International Astronomy Day 2019 is on Sunday, April 28, 2019: Astronomy and revolutions in our thinking?
Sunday, April 28, 2019 is International Astronomy Day 2019.
Astronomy enables us to determine a brief history from the world with this own eyes. The heavens that twinkle while you watch out on the dark, obvious evening might not exist at this time. They been around at whatever reason for history they released that light, that has taken countless many years to achieve Earth.Celebrate this wonderful task on International Astronomy Day by taking part inside a little stargazing. Take a look at the local planetarium or library for activities, or just look for a quiet, dark place to appear out to the sparkling canvas that lies above our heads. Use books or websites to recognize the gamers within the Universe’s spectacular, historic light show.Telescopes let us see even more than is seen towards the human eye alone. On International Astronomy Day, many organizations provide the public using telescopes to see sights from the World that they’ve never witnessed before.
Astronomy has probably shown more clearly than most other sciences how much time, wealth, and human energy can be wasted when mankind generally pays respect to institutions that are not really respectable - faith-based religion being the premiere example of such an institution.
Astronomy has also provided an illustration of how truth eventually does come out into the light, even if deceitful or deluded people have tried to bury it for centuries. When it happens, the perpetrators of the lies and illusions may face embarrassment. Or worse. And rightly so. Cries of anti-whatever-itism won't help them then.
The sun-centered (heliocentric) theory of the solar system, combined with Newton's law of gravitation and Kepler's work on elliptical orbits produced a way to predict the positions of planets with much greater accuracy and elegance than was possible with the earlier (incorrect) theories of Ptolemaic astronomy.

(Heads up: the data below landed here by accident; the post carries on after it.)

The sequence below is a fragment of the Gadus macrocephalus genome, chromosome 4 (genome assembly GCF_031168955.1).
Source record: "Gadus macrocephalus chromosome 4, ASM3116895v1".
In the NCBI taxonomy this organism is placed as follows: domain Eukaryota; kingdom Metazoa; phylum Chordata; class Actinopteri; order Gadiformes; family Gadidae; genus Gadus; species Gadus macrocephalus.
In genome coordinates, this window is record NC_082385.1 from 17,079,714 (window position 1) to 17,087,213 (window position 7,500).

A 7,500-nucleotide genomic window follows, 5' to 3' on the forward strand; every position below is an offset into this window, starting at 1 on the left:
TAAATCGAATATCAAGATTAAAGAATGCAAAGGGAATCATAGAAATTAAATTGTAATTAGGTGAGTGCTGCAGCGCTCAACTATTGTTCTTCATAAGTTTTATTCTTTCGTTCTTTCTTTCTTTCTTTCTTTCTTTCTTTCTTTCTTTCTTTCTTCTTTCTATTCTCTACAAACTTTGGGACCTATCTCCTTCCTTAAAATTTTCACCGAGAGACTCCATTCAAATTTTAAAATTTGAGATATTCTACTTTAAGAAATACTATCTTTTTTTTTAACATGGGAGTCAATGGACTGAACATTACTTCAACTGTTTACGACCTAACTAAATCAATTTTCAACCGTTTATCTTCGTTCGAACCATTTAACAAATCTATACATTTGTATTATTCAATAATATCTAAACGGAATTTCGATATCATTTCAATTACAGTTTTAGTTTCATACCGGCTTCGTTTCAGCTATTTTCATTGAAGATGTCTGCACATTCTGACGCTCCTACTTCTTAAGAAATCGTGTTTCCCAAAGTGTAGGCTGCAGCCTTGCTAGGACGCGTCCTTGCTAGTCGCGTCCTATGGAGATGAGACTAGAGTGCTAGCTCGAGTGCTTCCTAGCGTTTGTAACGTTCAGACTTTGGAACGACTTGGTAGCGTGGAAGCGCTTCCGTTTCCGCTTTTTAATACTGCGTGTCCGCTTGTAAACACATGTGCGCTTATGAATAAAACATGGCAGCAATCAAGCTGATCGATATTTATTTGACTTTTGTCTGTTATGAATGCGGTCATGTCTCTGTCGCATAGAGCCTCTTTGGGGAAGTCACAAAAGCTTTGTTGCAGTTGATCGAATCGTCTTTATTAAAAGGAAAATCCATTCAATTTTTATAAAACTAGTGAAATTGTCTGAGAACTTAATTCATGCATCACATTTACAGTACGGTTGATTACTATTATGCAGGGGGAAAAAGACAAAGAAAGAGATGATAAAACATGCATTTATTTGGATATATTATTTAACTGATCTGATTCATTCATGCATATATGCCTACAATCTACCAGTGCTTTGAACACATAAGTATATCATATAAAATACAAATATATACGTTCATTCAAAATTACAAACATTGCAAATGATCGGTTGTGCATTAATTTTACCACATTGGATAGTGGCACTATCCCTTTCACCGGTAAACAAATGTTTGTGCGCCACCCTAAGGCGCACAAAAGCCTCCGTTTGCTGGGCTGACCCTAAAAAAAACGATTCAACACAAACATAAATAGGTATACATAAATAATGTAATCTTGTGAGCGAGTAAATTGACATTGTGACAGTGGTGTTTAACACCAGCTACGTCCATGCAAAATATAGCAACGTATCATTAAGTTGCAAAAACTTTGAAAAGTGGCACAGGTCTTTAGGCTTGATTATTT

The invention of the telescope made possible the degree of accuracy required for confirming the heliocentric theory of the solar system, as well as for proving that Earth is not at the center of all orbital motions. The telescope has repeatedly shown to mankind that the universe is bigger and more intricately detailed than he had previously known.
The Apollo moon landings proved that manned interplanetary spaceflight is possible, and that landings on other worlds can be done. In fact, it proved that a couple of educated cowboys can land on the moon in a primitive contraption, with a barely functional computer, by looking out through a window to see how far they've got left to drop.
The discovery that human-made chemicals were eating a hole in the ozone layer brought some people to the understanding that what people do in pursuit of near-term profits can have a longterm cost to the entire world that far outweighs the petty, selfish gains of the few. Of course, those few remain in studious denial of the significance of that discovery. Ayn Rand's writing must be a great comfort to them in these days of ecological awakening.
Artificial satellites made it possible for humans to communicate globally at the speed of light, predict the weather more reliably and with more advance warning, and provide geographical and navigational services to explorers and travelers.
Astronomy Club help??
Actually, they could study star charts and discuss what their members saw during the previous evenings, prior to their meetings. (Club "homework")
They may do "projects" like display personal "space" photographs taken by members.
They can make plans to view the International Space Station, as it passes over their area, or perhaps any comets or other "space" events happening that month, such as stars or planets coming close to the moon, whatever stirs their imaginations.
Some clubs may actually build their own telescopes, or at least earn how to build them.
Lots of Astronomy work, and events can not be followed during the day time on the internet. Anyone can visit NASA's website too.
"Live feeds" from space shuttle and Sky Lab are available on the NASA site and other weblinks.
Remember, that when its day time on part of the earth, the other half is still in the dark.
The list of activities for an Astronomy Club are almost endless.
Science fair projects with astronomy...?
International Dark-sky Association (IDA) has all the information you need.
There have been investigations on sky visibility and stars in the past.